After five months of steady work the process of transforming the Naval Radio plant, established here during the war, into that of the University's new Engineering School establishment, was virtually completed last week when the renovating of Pierce Hall was brought to a close. As a result, buildings, in which a year ago some 6,000 blue jackets were being taught wireless telegraphy, have now been so thoroughly made over that they contain a most comprehensive group of modern electrical, sanitary, mechanical and civil engineering laboratories of the highest order, as well as ample accommodations for all the allied fields of study given at the Engineering School.

Pierce New Headquarters.

Practically all of the University's engineering buildings and laboratories were given over to government use during the war, and therefore after the Radio School's demobilization had been completed, the extensive remodelling process for the reorganized Harvard Engineering School were begun in earnest. In this work, Pierce Hall, which will be the headquarters, containing most of the offices, class rooms and drafting rooms, has been extensively changed. Partitions out in by the Navy have all been torn down and the whole building rewired and repainted. A modern oil-burning plant has been substituted for the old coal-consuming system. This serves the double purpose of furnishing power for the school as well as light and heat for several of the neighboring buildings.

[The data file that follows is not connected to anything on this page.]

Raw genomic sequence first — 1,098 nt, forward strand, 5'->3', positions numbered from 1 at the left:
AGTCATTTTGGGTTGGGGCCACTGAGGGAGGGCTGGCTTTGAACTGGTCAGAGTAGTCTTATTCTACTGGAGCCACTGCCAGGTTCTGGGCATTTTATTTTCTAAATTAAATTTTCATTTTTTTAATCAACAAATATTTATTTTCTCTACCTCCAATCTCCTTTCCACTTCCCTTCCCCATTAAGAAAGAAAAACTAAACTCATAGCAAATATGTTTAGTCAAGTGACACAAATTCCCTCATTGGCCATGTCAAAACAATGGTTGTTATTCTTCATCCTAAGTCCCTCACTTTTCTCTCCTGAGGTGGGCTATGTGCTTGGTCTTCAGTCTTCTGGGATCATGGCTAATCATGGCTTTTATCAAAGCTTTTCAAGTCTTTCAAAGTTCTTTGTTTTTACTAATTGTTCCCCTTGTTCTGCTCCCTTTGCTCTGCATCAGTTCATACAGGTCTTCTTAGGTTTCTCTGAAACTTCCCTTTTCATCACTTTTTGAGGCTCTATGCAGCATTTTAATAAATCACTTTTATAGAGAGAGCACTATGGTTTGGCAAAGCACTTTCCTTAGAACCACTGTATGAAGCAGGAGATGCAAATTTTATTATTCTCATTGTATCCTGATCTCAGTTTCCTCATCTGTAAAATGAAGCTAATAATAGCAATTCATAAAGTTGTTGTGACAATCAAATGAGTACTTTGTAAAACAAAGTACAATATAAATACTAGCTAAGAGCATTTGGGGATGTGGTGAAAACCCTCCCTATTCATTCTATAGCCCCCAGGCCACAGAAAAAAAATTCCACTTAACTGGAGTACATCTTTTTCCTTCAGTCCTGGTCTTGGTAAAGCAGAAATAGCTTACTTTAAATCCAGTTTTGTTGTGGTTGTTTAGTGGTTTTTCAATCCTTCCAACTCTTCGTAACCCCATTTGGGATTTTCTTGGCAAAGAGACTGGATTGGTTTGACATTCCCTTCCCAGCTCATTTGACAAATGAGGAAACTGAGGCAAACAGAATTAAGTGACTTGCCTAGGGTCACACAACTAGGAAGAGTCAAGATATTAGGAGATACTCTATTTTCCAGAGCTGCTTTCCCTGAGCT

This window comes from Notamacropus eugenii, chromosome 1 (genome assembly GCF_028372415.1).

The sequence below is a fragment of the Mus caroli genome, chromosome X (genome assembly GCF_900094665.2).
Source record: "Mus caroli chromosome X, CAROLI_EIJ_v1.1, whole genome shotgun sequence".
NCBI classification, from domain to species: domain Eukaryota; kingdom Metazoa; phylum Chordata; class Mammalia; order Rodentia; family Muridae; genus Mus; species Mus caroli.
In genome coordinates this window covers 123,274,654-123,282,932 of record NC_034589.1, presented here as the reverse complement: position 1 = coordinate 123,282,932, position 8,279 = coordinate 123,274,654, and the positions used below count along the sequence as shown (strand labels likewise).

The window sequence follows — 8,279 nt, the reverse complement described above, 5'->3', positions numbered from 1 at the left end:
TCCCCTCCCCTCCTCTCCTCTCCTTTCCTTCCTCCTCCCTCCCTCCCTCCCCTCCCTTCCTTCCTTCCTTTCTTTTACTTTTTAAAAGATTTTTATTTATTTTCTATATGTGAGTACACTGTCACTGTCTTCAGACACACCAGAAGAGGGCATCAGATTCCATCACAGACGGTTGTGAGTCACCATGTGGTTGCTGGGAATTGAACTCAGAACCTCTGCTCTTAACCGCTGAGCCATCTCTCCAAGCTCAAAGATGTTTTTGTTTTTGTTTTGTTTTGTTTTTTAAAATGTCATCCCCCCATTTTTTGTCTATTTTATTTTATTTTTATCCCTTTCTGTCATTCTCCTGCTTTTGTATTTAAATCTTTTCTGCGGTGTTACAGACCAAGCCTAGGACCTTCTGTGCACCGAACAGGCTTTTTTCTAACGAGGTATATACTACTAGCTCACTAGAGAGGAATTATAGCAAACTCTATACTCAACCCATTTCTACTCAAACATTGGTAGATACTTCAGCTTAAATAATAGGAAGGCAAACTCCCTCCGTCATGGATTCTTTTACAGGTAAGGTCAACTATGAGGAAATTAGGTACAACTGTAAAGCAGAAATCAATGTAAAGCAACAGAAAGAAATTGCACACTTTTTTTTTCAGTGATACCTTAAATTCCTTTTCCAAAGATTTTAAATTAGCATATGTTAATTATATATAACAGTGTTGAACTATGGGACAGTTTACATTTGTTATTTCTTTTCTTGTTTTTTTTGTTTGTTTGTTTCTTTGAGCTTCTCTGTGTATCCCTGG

Excellent Electrical Equipment.

Particularly notable are the improvements in the laboratories of the Electrical Engineering Department. Here a set of equipment has been installed which is second to none in range of quality. In addition there are now available some 20,000 square feet of floor space for the electrical work alone. As a result of these improvements the above laboratories are now considered as the best of their kind in the country. Similar improvements have been made in the wing devoted to the more recently established Department of Sanitary Engineering.

Mechanical Lab. in Drill Hall.

Simultaneously with the renovation of Pierce Hall, was the process of transforming the big wooden drill hall, bought from the Navy last June, into a mechanical engineering laboratory. The building has been re-lined for greater warmth and automatic sprinklers, foundations for heavy machinery and a complete drainage system installed. The building has been completely re-wired. Much of the apparatus, including a liquid air machine, steam and gas engines and steel testing machinery, has already been set up so that the building is now in active use.

Other buildings, formerly at the disposal of the government and now returned to the Engineering School, are the Cruft Wireless Laboratory, and the Rotch Building, the latter of which is given up almost entirely to the Division of Mining at the present time.

Other innovations planned by the Engineering School for the near future include an aeronautical laboratory, since the school already has among its equipment a number of airplane motors recently purchased from the United States Government. This step, however, will not be taken until at least another year.